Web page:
Futgenx was paid R3.265m but didn’t finish the job; a new contractor, Idol Consulting, charged R1.995 million to finish it, resulting in NSFAS overpaying by R1.116 million.
The NSFAS office lease
In March 2022, NSFAS signed an office lease with Dynamic SA Holding for offices in The Halyard building in the Foreshore in Cape Town, a sought-after area. Although the lease agreement indicates that Dynamic SA is the landlord, a deed search shows that the building owner is Ziningi Properties.
The lease was signed for five years, backdated to start on 1 February 2022. According to the tender, it was supposed to be a two-year lease with an option to renew for another three years. The offices total 8 479 square metres and the cost over the rental period is R166.906 million, including VAT and escalations.
The 2020/2021 NSFAS Annual Report indicated that there were 383 people employed at NSFAS and 68 vacancies. If those vacancies are all filled and the 451 total employees are taken into account, then every employee will have an average workspace of approximately 18.8 square meters. Based on 451 employees, NSFAS will be paying an average of R74 000 per employee per year to lease this building.
Table below: Comparison between NSFAS card and big bank standard offers. Compiled by OUTA
What OUTA found
2022: The investigation starts
In September 2022, OUTA announced it was investigating tender corruption at NSFAS.
This followed OUTA’s investigation into corruption and irregular contracts at the Services Sector Education and Training Authority (SSETA) after a successful PAIA application relating to a R170 million tender for a biometric attendance monitoring system awarded to the Grayson Reed consortium. OUTA’s scrutiny of the documents for the Grayson Reed contract uncovered further maladministration, corrupt activities, and non-performance by Grayson Reed. The Grayson Reed contract was prematurely cancelled by SSETA. It was also subsequently found that some of the same individuals who were involved in the cancelled Grayson Reed, registered new companies with relatives as the directors. One of these companies was awarded a tender by NSFAS for similar services that the Grayson Reed Consortium provided to SSETA. See more here.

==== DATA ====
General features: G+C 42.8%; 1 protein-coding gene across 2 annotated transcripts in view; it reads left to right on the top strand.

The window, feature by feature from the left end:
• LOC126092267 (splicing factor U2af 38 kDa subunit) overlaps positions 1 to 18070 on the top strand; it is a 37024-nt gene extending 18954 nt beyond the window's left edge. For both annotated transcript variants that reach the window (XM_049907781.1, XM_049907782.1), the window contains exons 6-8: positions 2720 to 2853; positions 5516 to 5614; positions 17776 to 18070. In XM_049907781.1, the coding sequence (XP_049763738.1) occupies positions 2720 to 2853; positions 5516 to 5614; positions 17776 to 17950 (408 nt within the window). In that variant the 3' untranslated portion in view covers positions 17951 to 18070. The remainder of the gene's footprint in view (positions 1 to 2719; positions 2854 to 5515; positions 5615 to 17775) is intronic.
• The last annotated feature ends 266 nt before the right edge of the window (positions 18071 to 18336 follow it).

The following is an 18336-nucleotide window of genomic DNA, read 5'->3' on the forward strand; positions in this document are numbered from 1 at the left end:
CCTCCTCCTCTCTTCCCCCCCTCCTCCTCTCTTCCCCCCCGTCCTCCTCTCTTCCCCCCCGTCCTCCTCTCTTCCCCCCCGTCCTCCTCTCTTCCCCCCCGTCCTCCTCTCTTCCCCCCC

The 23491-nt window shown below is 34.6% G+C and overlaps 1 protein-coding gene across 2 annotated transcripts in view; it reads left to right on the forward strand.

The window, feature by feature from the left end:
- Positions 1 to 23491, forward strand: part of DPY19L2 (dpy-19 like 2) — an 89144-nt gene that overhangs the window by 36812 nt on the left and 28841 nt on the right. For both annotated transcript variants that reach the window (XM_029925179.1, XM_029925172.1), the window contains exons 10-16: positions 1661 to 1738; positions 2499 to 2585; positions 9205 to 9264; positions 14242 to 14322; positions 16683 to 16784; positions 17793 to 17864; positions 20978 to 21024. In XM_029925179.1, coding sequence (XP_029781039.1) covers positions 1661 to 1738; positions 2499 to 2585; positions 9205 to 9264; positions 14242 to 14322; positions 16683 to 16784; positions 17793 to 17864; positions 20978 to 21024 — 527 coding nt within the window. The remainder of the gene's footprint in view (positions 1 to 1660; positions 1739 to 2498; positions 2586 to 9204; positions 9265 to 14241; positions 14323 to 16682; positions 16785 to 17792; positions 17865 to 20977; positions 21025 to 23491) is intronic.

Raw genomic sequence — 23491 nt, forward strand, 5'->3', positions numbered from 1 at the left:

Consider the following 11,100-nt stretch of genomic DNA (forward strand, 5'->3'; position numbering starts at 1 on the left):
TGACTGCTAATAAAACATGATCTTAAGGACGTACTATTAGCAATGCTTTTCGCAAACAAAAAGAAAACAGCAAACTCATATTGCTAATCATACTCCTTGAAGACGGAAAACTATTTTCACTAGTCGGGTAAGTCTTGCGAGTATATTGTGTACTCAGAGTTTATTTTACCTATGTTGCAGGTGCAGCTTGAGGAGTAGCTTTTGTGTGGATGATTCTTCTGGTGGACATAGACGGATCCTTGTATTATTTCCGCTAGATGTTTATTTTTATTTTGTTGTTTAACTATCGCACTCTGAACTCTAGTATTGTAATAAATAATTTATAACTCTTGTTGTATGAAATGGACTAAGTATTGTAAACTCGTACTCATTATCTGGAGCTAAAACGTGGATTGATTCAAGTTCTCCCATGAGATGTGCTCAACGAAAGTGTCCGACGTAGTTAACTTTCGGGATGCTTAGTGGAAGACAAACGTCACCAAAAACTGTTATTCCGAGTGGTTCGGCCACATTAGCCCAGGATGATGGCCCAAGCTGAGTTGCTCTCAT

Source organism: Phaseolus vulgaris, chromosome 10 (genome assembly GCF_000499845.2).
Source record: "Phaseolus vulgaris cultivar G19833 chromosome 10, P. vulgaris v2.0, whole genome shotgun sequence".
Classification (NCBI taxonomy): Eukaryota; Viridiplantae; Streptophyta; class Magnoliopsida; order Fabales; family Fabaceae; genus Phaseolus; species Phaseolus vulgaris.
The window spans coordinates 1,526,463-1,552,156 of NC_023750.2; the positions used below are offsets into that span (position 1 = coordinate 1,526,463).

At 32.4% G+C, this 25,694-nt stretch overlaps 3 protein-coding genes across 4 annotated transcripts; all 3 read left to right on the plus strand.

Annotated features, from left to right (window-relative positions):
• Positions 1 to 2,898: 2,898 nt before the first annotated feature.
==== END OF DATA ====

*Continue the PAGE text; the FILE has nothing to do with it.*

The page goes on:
In October 2022, OUTA requested all the tender documents on the tenders we are interested in in terms of the Promotion of Access to Information Act, but the request was denied by NSFAS in December 2022. OUTA submitted an internal appeal and is awaiting the outcome. NSFAS has argued that if it shares the requested information with OUTA, the SIU investigation will be prejudiced. We do not believe this is a justification for refusing access to information.
If OUTA’s internal appeal against the NSFAS refusal is not successful, the matter will be referred to the Information Regulator for a review of the NSFAS decision.
We are continuing to investigate this matter.
2023: Investigation reports and criminal complaint
In February 2023, OUTA reported on the findings of our investigation into NSFAS: we found that NSFAS hired service providers without them having the required banking licences to pay out student allowances at excessive rates relative to the market. NSFAS also hired a business which provided cloth masks to National Treasury in 2020 to work on an ICT contract and has rented an expensive head office space while slashing the subsidies for student accommodation. See more here (including our table of comparison of banking costs charged to students compared to charges by big banks).
In June 2023, OUTA laid a criminal complaint of corruption against NSFAS CEO Andile Nongogo, one of his former colleagues at the Services SETA and two Services SETA service providers. The criminal complaints relate to the over-inflation of a specific tender, awarded to Five Star on 22 August 2016. It is alleged that Five Star over-inflated their bid for the branding of a tender box by a whopping 8 000%, or at least R292 000. See more on this here.
On 4 August 2023, OUTA reported that current NSFAS CEO Andile Nongogo had, while he was Services SETA CEO, signed off on an overpriced branding campaign that cost taxpayers R37 million. This included a branded T-shirt at R4 600, R44 000 for a branded umbrella, R980 for a coaster, R668 200 to print 100 copies of the SSETA Annual Performance Plan. See more here.
* NOTE that NSFAS contractor Tenet Technology is not the same company as Tenet (Tertiary Education and Research Network of South Africa).
"A culture of transparency demands open governance and the disclosure of information except in exceptional circumstances."
– The South African Human Rights Commission, on the pervasive failure by public bodies to honour PAIA requests for information from the public, in its annual PAIA report for 2019/20.